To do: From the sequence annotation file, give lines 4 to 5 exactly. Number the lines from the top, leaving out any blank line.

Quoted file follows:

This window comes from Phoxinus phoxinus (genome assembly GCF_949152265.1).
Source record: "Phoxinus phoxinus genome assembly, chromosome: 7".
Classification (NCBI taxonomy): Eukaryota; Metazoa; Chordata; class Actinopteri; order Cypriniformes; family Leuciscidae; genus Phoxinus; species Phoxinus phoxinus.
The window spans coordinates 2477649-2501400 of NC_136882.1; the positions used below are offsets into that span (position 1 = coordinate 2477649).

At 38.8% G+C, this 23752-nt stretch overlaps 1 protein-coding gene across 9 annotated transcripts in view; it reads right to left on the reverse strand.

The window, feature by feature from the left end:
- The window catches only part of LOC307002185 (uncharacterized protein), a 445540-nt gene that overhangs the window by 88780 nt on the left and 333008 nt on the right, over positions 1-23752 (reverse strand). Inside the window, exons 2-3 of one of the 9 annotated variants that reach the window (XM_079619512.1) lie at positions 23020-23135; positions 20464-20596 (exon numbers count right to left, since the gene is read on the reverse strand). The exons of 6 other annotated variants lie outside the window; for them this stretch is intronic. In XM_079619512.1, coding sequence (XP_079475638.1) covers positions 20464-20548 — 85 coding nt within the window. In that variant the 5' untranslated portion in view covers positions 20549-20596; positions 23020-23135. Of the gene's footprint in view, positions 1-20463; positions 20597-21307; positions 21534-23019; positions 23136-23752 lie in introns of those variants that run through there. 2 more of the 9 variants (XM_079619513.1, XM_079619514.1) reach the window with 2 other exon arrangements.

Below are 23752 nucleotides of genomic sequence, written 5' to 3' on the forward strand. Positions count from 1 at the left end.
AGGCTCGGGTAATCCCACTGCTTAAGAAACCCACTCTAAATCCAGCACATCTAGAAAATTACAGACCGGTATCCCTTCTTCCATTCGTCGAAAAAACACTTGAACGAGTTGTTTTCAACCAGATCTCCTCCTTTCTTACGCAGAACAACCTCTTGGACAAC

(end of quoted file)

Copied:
The window spans coordinates 2477649-2501400 of NC_136882.1; the positions used below are offsets into that span (position 1 = coordinate 2477649).

At 38.8% G+C, this 23752-nt stretch overlaps 1 protein-coding gene across 9 annotated transcripts in view; it reads right to left on the reverse strand.